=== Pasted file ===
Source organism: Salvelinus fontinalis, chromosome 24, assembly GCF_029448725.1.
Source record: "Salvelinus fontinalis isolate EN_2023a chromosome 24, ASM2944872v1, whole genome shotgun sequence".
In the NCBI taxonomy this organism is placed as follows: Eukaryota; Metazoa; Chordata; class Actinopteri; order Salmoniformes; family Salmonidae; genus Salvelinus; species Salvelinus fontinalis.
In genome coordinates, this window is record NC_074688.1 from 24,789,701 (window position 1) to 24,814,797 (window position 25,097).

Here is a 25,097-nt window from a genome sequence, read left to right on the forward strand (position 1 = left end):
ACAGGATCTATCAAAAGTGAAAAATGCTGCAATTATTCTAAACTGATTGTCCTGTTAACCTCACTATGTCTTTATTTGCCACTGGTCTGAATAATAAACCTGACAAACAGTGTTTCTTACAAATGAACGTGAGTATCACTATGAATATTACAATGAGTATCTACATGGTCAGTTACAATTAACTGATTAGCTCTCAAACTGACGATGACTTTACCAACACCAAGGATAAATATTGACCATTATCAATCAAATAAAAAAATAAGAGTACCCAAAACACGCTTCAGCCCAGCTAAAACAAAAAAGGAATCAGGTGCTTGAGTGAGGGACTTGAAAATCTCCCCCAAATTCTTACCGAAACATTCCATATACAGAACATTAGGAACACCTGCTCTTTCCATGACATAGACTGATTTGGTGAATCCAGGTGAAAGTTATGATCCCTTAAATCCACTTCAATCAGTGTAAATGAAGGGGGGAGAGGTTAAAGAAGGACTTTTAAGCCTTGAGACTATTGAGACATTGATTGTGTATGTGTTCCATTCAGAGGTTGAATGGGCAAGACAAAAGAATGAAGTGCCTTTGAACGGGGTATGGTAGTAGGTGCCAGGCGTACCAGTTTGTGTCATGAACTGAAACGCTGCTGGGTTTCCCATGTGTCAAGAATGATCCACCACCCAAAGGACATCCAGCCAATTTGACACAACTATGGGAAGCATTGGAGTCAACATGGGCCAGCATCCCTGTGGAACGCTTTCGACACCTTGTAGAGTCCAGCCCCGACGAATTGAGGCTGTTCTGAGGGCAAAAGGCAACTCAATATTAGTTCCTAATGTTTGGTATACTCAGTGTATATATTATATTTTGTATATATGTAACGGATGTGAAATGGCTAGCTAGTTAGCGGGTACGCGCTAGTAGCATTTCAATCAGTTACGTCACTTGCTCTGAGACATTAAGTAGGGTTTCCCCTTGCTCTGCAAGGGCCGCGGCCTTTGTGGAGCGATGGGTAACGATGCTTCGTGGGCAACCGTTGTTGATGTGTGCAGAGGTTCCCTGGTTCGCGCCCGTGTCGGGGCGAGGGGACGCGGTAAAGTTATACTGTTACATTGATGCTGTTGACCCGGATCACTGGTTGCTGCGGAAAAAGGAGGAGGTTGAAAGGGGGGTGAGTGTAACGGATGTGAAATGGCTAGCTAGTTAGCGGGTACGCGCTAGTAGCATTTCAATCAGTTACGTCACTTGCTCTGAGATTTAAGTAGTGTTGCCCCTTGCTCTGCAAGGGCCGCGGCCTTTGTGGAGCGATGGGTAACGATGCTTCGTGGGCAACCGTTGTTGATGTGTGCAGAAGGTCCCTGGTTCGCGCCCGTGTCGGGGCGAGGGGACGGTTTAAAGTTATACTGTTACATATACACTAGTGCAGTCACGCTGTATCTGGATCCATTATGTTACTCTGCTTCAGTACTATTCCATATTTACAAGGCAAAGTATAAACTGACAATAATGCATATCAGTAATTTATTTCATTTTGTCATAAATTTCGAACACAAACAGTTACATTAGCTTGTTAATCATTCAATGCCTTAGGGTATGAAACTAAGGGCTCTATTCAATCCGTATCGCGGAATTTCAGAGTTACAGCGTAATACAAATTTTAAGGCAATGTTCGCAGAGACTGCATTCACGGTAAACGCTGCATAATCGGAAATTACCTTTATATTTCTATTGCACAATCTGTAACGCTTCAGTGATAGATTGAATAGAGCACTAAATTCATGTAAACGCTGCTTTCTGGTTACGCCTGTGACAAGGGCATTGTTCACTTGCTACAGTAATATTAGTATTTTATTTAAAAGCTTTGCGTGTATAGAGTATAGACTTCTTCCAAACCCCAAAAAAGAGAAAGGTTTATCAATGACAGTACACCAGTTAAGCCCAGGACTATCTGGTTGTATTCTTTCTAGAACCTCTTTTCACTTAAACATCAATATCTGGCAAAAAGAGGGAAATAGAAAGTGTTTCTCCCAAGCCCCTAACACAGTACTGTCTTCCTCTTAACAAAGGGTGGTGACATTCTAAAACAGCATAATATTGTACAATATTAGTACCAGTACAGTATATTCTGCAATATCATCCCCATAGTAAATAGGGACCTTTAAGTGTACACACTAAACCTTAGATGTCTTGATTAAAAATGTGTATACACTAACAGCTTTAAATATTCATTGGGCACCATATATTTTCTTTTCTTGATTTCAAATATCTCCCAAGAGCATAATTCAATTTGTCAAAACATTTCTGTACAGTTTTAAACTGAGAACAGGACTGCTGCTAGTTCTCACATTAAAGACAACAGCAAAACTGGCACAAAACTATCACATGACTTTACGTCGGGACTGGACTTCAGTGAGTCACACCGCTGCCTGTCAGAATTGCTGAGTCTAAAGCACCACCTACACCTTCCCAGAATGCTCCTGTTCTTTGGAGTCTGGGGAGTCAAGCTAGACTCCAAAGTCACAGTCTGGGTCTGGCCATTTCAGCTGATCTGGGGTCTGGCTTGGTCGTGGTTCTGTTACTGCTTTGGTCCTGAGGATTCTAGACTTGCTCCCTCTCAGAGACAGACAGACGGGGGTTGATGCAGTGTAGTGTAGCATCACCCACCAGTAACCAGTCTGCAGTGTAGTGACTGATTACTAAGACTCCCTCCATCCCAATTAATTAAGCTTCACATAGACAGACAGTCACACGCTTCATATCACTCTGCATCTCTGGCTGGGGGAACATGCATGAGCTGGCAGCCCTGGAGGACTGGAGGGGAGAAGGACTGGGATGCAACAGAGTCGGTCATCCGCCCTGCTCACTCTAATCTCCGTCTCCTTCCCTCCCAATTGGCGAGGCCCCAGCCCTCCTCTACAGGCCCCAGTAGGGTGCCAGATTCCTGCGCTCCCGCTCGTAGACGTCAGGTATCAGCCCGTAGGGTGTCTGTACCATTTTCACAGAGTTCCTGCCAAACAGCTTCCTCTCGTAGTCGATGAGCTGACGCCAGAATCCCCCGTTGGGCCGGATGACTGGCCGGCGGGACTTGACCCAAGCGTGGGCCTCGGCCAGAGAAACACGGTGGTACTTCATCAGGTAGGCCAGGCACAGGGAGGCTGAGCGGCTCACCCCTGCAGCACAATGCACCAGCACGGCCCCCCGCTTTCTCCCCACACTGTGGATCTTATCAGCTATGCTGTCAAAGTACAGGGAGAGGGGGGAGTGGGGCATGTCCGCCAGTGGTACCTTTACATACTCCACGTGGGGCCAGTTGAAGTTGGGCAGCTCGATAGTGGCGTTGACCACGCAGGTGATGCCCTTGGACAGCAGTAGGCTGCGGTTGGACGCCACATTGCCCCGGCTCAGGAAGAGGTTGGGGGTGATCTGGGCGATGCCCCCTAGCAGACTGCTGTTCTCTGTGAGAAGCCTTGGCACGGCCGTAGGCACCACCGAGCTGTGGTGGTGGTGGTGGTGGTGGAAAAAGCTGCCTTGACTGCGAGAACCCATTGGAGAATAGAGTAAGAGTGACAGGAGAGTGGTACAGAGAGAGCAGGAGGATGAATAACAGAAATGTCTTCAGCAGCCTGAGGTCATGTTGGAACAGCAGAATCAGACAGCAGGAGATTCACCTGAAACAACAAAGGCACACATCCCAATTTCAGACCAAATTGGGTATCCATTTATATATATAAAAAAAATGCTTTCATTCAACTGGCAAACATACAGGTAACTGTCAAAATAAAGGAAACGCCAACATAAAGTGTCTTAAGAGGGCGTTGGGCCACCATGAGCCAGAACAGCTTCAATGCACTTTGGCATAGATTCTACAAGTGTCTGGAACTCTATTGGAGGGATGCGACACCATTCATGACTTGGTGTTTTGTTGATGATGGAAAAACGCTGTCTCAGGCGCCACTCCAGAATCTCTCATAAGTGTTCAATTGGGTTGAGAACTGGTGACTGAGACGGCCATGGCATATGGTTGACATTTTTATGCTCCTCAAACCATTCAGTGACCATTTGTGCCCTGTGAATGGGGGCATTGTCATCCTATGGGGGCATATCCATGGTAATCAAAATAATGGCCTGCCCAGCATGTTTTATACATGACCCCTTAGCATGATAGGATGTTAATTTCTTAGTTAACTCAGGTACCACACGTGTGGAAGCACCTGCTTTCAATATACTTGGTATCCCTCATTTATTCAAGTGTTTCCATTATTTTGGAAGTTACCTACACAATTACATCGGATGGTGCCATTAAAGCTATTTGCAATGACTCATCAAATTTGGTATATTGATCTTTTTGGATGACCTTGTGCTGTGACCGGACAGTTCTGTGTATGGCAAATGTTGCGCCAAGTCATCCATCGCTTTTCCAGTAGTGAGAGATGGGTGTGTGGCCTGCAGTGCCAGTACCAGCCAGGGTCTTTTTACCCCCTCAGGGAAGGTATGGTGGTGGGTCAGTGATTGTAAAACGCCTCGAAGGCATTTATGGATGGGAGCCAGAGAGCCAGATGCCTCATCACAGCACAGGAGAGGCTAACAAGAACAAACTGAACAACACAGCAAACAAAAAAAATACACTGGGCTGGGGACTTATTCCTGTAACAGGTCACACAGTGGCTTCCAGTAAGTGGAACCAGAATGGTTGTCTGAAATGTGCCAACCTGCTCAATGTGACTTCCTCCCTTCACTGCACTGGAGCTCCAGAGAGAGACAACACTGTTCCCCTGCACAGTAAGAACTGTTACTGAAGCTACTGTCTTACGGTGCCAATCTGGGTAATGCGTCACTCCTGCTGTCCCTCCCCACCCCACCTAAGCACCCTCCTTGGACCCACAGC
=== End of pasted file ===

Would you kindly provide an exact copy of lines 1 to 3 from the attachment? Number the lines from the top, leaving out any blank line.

Source organism: Salvelinus fontinalis, chromosome 24, assembly GCF_029448725.1.
Source record: "Salvelinus fontinalis isolate EN_2023a chromosome 24, ASM2944872v1, whole genome shotgun sequence".
In the NCBI taxonomy this organism is placed as follows: Eukaryota; Metazoa; Chordata; class Actinopteri; order Salmoniformes; family Salmonidae; genus Salvelinus; species Salvelinus fontinalis.